Logansport Pharos-Tribune from Logansport, Indiana on October 6, 1957 · Page 2
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Logansport Pharos-Tribune from Logansport, Indiana · Page 2

Logansport, Indiana
Issue Date:
Sunday, October 6, 1957
Page 2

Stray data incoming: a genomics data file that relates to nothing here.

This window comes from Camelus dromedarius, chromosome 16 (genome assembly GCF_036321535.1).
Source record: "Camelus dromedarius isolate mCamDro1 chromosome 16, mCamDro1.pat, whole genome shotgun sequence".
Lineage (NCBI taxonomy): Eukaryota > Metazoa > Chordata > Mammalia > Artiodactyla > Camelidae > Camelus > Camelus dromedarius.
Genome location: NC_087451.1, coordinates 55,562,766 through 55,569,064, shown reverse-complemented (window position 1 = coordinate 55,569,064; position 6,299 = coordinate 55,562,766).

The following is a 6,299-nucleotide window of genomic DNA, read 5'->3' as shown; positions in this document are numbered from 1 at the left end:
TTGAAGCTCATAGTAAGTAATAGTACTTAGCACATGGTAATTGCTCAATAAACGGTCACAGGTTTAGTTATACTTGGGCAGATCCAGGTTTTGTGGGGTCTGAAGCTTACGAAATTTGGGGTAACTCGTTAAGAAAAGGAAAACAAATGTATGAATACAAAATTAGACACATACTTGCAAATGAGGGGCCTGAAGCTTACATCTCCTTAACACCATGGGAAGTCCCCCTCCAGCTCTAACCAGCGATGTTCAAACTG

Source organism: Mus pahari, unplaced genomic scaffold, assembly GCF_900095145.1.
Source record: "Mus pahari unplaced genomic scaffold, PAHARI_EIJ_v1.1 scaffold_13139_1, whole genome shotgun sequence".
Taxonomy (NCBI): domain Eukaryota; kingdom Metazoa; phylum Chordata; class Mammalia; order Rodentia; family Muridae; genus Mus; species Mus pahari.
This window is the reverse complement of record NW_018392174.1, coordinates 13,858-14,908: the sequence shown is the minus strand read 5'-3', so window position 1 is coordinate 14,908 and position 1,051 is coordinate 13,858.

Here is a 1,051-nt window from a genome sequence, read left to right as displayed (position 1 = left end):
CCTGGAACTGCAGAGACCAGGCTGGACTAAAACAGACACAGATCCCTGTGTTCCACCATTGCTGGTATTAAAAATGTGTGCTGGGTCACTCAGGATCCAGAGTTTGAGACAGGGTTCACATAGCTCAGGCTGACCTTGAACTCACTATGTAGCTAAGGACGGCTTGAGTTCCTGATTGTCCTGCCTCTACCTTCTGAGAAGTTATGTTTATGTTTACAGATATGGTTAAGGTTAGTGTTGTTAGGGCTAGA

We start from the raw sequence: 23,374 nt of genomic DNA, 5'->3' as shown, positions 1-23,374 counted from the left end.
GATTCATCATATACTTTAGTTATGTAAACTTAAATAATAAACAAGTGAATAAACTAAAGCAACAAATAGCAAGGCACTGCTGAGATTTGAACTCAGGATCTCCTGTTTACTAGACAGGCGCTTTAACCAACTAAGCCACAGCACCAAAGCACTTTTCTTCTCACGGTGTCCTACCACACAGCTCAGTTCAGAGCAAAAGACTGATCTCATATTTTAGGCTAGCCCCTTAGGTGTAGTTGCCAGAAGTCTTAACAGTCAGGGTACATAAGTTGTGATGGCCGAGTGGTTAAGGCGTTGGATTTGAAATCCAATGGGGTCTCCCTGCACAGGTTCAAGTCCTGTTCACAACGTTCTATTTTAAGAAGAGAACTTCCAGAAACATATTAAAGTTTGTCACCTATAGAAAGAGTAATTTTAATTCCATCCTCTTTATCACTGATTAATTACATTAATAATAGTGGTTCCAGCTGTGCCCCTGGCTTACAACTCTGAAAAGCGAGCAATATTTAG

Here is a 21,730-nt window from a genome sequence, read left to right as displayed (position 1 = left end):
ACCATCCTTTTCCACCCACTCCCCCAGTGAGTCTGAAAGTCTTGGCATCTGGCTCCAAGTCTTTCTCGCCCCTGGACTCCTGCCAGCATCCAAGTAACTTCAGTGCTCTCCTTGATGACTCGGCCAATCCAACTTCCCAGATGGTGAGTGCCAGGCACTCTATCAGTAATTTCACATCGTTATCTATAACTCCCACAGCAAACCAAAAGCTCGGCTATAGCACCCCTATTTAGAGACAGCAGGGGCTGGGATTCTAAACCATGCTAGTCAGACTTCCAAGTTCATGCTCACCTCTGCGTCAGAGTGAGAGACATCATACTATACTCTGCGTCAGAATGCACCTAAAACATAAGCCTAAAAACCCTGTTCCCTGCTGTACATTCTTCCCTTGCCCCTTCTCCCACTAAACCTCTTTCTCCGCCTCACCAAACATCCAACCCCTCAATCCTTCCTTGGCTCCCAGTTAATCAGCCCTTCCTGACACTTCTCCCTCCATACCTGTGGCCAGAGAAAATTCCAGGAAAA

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PAGE TWO THE PHAROS-TRIBUNE and LOGANSPORT PRESSr LOGANSPORT, INDIANA SUNDAY, OCTOBER 8, Live Drama Fading Out On Television Screens NEW YORK (UP)—Live TV on drama has hit the skids and some of TV's top directors are hitting the road—to Broadway. The Kaiser Hour has been dis- TV now particularly "Playhouse 90"—is better than the TV drama of three or four years ago. I think some of the scripts that used to be done on TV wouldn't patched to the graveyard and so has the Robert Montgomery Show. Lux Video is gone, along with the Alcoa - Goodyear hour. Studio One is reported to be in trouble. As a resolt, directors who made their reputations' in TV are going lesit. The Broadway schedule this season lists such TV directors as Bob Mulligan for "The' Indian Fighters," Alex Segal for "Compulsion." Arthur Perui for "Two for. the Seesaw," Vincent Donahue for "Sunrise, at CampobeUo" and Sidney Liunet for "The Minotaur." George Roy Hill, who goes into rehearsal Oct. 14 for Broadway's "Look Homeward Angel," is another TV director who has made the shift. -It was Hill who turned out "4 Night to Remember" on Kralt and who later, became a member :>f the Kaiser drama unit on NBC-TV. Can't Blame Sponsors '"There's no doubt that live TV drama is in a pretty bad way right now," said Bill. "Why? Well, I guess it's because sponsors feel they have more control over filmed shows than live ones. They're more interested in selling be good enough any more. "But you need sponsors with courage, sponsors who are willing to give their staffs a little freedom —like Kraft You take that Kaiser show They, wouldn't let us touch anything even vaguely controversial. All they wanted were plays that glorified American motherhood. We all gave it up as a.bad jub. "But I'm not disillusioned about television. I think big live drama is going to make a comeback im one or two years. And I think some smart sponsor is even going to find that a good live drama show will sell soap." soap than in drama. And of turning course out you good can't But he feels that theatre does offer Bwmttsvllle BORNETTSVILLE — Mr. and Mrs. Kermit Graham and daughter of New Jersey, were weekend suests of his sister, Mrs. Donald Shaw, and family. Kermit is in the Air Force school at Chanute Field. Mr. and Mrs. James MciLeland, of Delphi, were Sunday dinner quests of Mr. and Mrs. William I Newspaperman Gives His Unblemished Opinion Of World's Great Composers 1 '. „ , £, it .^^,, .«„» taiftad him k mitt- offlfcarfes, faom Palestoaa to Gear- was elected FTFrTION AT PERU HIGH SCHOOL-Ed Carrlger, (left) a senior at Peru high school , present S^^udent Body Friday. Also in the picture is John Cooke elected vice-pres.dent. Both boys NEW YORK (OP)—Ddos Smith is a fr-foot-2," 210-pound reporter-by- trade who' wears "am inquisitive look,-from years of questing for real facts behind murders, fires, explosions, and* such .remarkable ihomaa excursions as •. the Ku Kliux Elan the : Lindbergh 'Kidnaping,. and the Salk vaccine discovery. He also.has a sigtot stoop to bis big 'frame from years .of .bending over desks, by day, wrangling with words, and bending his expert ear at night': toward record-- players, concert stages, symphonies, and) opera. ...,., ... , •'• And he also-is science emor ot an "inigMfeuMion-. that shal not',here be nameless—*he United Press. Bathed In Music This three-way career . (foe. also is U.P. music crifie and editor) does not strike him as strange^ be- •cauisc his overail approaelh to it is as a reporter, -a caling into :which he flung .bdimsel at age 18 in tiie earfly' 1020's over his family's- violent objections.-'Iliey were sure he was going to foe a Methodist preacher. He thought oiflierwise. His- family, however, had one victory. They bathed him in music, as he says, "practically from birth." And, as -he say s to * e preface of his new. book, "Music In Your Life," published today by Harper: "AMtaugb it is a private matter, I don't mind saying that if music taben from my life, .bhe loss would- be ; grievous and, perhaps, . Privately, I believe j!i |g'<-UMi^/T-iu- •m**s+™* • — ; f • - - f Ike 46 r , geniuses described- in. thus book aire among; the -greatest human beings who ever existed. Mozart A Nincompoop "Indeed,..it is my private belief .thatWolfgang Airaaideus Mozart was the greatest of all human beings, -It pains me 'exquisitely to baw to report to you, in my professional. 'Capacity, that - he was something-of a nincompoop.' ffiis approach to this book is steadily reportorial. It presents, in one wkHne.-in a series of intimate poriraoite, the lives-of the 46 greatest musical composers across fwe centuries, foom Palestrana to Gershwin. Smith's interest in tiiem is as human beings—in getting a close, hard, took'at their lives and personalifes. Has thesis is that sach remained a human being despite bis genius. You Do or Don't ^ is "a coitorM writer, and he is'also-a no-nonsense man. He will teS you, in coraversation: "1 think' tihere is more blank - blank nonsiense about music,.more peo- ole scared away from it by po- than in any field. People say "i can't understand music.' It's'aoit music-they don't.-understand; it's neurotic attitudes about "My rule about music is very simple. If' I like it, it's music; if I don't like it, it isn't music. That s true-it isn't music to me, I would urge tihat attitude on anybody: H they don't like Bach, for heaven's, sake say so. I. understand music, 'but I'm a newspaper man." dent of the high school choir. McLeland. Mr. and Mrs. Harry Gardner olame them. That's why they're in television." •Hill. 34, a former Marine pilot, hasn't deserted TV. He'll direct a couple of "Playhouse 90" dramas after his Broadway assignment, the legitimate a welcome change of pace after TV. "Broadway is the only medium that gives you artistic freedom," he sa'd. "By the very nature of their set-ups, TV and the movies have to worry about pressure groups. You put a show on TV and 20 million people will see it and <)ie sponsor has to worry about tne reaction of all of them. " : "But the Broadway audience is smaller and you don't have to worry about pressure from your audience. Or censorship. You can deal with adult themes like sex. You can do plays of social significance —something you can't do on TV." Feels TV Improving Hill, contrary to many other observers, feels TV is improving. "It's kind of fashionable to say TV Is going to pot : but it isn't so. I think and Mr. and Mrs. llonald Brechbiel, and daughter were Sunday dinner guests of Mr. and Mrs. Charles McConnel, of Lafayette. Mr. and Mrs. Galen Davidson and children, and' Mr. and Mrs. Charles Brechbiel' were Sunday dinner guests of Mr. David Gochenour of and Mrs. Logansport. One Supertanker Now Carries Enough Oil To Supply Entire City Mr. and Mrs. Gochenour will leave soon to spend the winter in Florida, The WSCS will meet at the home of Minnie Alexander with Ora Gardner assisting this Wednesday. Mr. and Mrs, Don Hiny entertained members of the basketball team at an Italian dinner at their home Monday evening. Dr. J. P. Galbreth is attending a medical convention in Chicago this , a student at Manchester college, spent bhe weekend with his parents, Mr. and Mrs. Harold Parks. Hobby Lobby club will meet Thursday at the home of Martha Ridenour with Marie Sleeth assisting. NEW YORK _(H]P)-Super.tamk- : ers are carrying some giant-size' headaches .along with 'their oar- goes of oil products. These giant tankers, ranging in size up to 85,000 tons, can canry .in one voyage enough gasoline to m the tanks of nearly 2-™lilion cars "or supply the oil needs of a city the size of Cincinnati .for a month. ' , . The post - war revolution HI tanker sizes has been by a growing demand week. Paul Parks, Deepest ntckle mine in the world ' triggered for more oTl awfan al - out effort to out transportation costs. At present, these sea-going giants can haul petroleum products^ half - way .around the world for as little "as three cents a gallon. Bout this revolution has resaitec ^i a muassiave headache for the world's leading, seaports. • Many lklV{T jk-v-".— — — 'v f xufiiiiest" seaport, is only a third- ate stopping place for tankers of 0,000 'tons or more because of arrow and shallow channels. The' vast complex of refineries n the New York area is located m the New York and New Jersey channels, neither of which can ac- omrawdate the bigger taokers. The great ocean liners use the main Ambrose Ohaonel into the larbor. • , New York is mot atone with this >r.oiblem. Pihiiadeljphia is dredging 40-fioot diamnel and mapping plans for a 50-foot channel. Deeper chamnelis on the Detoware Riv- haive led to a recent refinery expansion to the area, with more ports are , forced to undertake dollar expansion and modernization programs to ac comimodate these super - tamfcers srsssrs^ssr. "± n =s. ta MONDAY 9:00-5:00 SAVE! PENNEY'S ALL FOAM RUBBER BED PILLOWS An Incredible price for any pillow —no less a one piece solid foam mold. Extra large, never needs plumping. Allergy free! White, pink, blue preshrunk muslin zipper covers. lucrative petroleum trade. Terminals Too Small The problem is especially bat in the United States, where many key refining and terminal faicffli ties were bufflt long before tihe ad vent of the super-banker. They're iust not aible to handle the big . In addition to shaiow iharibors and chanmels, tibe continental 'shelf imposes some .severe oaitoral _li •imitations on tie size of ships which can corns into our Gull! aw East Coast parts. The West Coas has a 'number of deeip water ports. -New York " (%, the world's I asked W Engineers. Corps to X) come, Is Building Los Angeles is building a suiper- .OTker terminial in the outer harbors, including a 45 - foot channel and a" pier big'enough to accommodate Ships 1,000 feet long. The U. S. Array Corps of Engineers is studying tihe feasibility of deepening channels in bhe San Fran- citsico Bay area. A present, the 85,000 -ton tamik- «f S ..-miust pMnp-''.ool- into lighters outside- the bay area' 'in order to raise tlhemselves for the..channel voyage. These supertankers require ait least "a 50 - foot channel wihen fiuHy loaded. • M some Middle Bast ports, piers ane built to run one mole out, where siuiperiaaikwre can unload via underwater pipelines. New York, however, cannot-hain* Le the 85,000 - ton giants. The port of' New York aiuthoriifey ha® deepen channels form 35 to 45 feet. This would permit ships up to 60,000 - tons to deliver oil at many of New York's .48 tanker 'berths. Overseas Expansions 'The authority estimated that if tihe 30 milMon tons of petroleum coming into New York each year were carried in 46,000-ton tankers instead of smaller ones as at .present, transportation costs could be cut by 30 miffion dollars a year. Overseas, Belgium,, France, England, Japan,, the Philippines and Brazil are planning or working on harbor improvement programs because of.supertankers. During World War'II and the immediate post - war years, near- International Letter Writing Week Will Be Noted By Postoffice International Letter Writing Week will be celebrated in Logansport, October .6 to 12, Postmaster Sylvester Kelly announced yesterday. Kelly pointed out that each year since 1938 the Post Office Department has joined in the observance of National Letter Writing Week- an annual event celebrated to emphasize the meaning and value of letter writing as a symbol of American freedom, • „ "As a result of its success, Postmaster Kelly stated. "National Letter Writing Week will be con- m , ±.' «. I V> rt ntf Chew on This Answar to Previou* ACROSS I Corn on the 4 Corned beef 8 Fruit decay 12 Mineral rock 18 Chills and fever 14 Not' well-down 15 Uncooked DOWN 1 Apple center 2Mouthward, : 3 Confuses 4 Nimbuses 5 Seaweed 6 Evening 7 Males B Sweeping. device 9 Statutes 10 Sea eagle ~ 26 Hebrew letter 40 Food regim ducted on an international basis UUVieu "" "" "".... T (.„_ this year for the first time. Inter- - — 23 Lure 24 Site of Taj Mahal 25 Angers ly ai the oil moving by sea was carried in 16,000 . ton T-2 tamkers. At present, tankers ranging in national Letter Writing Week-is based on the idea that written communication between people^ in all the countries of the world will contribute toward the building of a lasting peace." size up to 106,500- ton : are wider construction. These ships wffl be around 940 feet long. The Quiueen B-iazalbefch is 1,031 feet weighs 83,000 tons. NO LUCK HARTFORD, Conn.-Water en- gineer'Alexander Markus complained that visitors to the filter plant polluted the sewage system. He said the visitors tossed coins for good' luck into the system, thus and .-polluting " U M£ *T , 11 Golf mounds 18 Silk and wool 17 Bureau part < i.?i " MI 19 Sample food 18 Blue pencil * wielderg 20 Flowers 21 Vegai, Nevada . 22 Kind of cheese 24 Helps 26 Beef -— 27 the table 30 Green 32 Middle 34 Peruse again E5 Song bird 36 Donkey 37 Pronoun 39 Gaelic 40 Expires 41 High card 42 Proportion 15 Photographic devices 49 Get one's bearings 51 Individual 52 Harbor 53 An and shut case 54 Full of (suffix) 55 Female sheep (Pi.) 56 Hang fil-Chart 27 Place for supplies 28 Lampreys 29 Woody plant 31 Country ' 33 Female relative 38 Get away 41 Alter 42 Hemp 43-In a line 44 Weary 46 Solar disk 47 Handle '48 Ooze 50 Spinning toy it's an MROW and itt DRIP DRY Pou/effe Back To But As I/ie Star By WIUIAM GLOVER NEW YORK. W—Pauletta &>&- dard regards "The Waltz of bhe Toreadors,'' an will bring ^er ._ . February, h« major stage debut. Melvyn Douglas shares star casting with her. "It's about time, don't you she smiles with a beguiling toss of shoulder-length brunette curls "I thought this was a good way to get my'feet wet." The rema r k overlooks the fact brat 5nfoot-4 Paulette, who., once wen the vote of an artist jury for possessing "toe 'most beautiful body in the world," was previously seen hereabout swinging on a prop moan in Ziegfdd's "Rio Rita" just 30 years ago, and subsequently had the feminine lead in an unfortunate dramatic effort railed "The Conquering Male." Dabe date never has appealed to blue-eyed still stunning Paulette. Such basic items as year of birth have never been settled with certainty in he*; connection—1911, 1S05, 1&14 and 1915. have been variously mentioned. State Secret "'Any woman who would bell her age would tell anything," she once said view, Miss Goddard said of her new role, "It's not exactly type casting, and that's why it is such BOdfuSr "some wbfle back ("Seven or right years I guess," she says vaguely) she embarked on stage- work by performing in "Winterset" for Dublin's Gate Theater, subsequently had a. summer theater session with "Caesar and Cle- enterprise which opaira." to Broadway in "My first real brush with what you might call the stage, though, the television version of The Women' " she adds. The Goddard-Douglas version of "The Waltz' of tine Toreadors" brings back before the public a relinking comedy which had. to quit Broadway in mid-success last season because its star, Sir Ralpn Richardson was stricken with a throat ailment. , tf "1 saw it on opening night, says -Miss Goddard, "but I never thought I would ever come to GOLDEN KOU mm SHOP Broadway in it." "Saturday Night Kid," a drama which was to open this past week starring Shelley Winters, seems for the. time being, at least unable to shape into able theatric fare. problems. The stage version of best selling novel "Compulsion," scheduled for arrival Oct: 21, is now. a topic of litigation between Meyer Levin, author, and Michael' Myer•berg, producer. A -collaborator was brought, in to work witih Levin, on the adaptation; and the point oi dispute concerns .who has ; the FIRST FLOOR $5.00 A fresh - Washed, clean white shirt always ai hand. within a short, speedy span of time! Made of scientifically "conditioned" cotton, this Arrow wonder washes to dazzling whiteness .. .quickly drip- dries, and without further ado, it's ready to be worn again. "Mitoga" - tailored for flawless fit ... and "Sanforized," of course. , Interrupting rehearsal for inter- final say in approving Ikies Over 55 Years of Uninterrupted Service to This Community The Farmers & Merchants State Bank, Logansport, Ind. M«nber Op* Coyoraion - Member Splem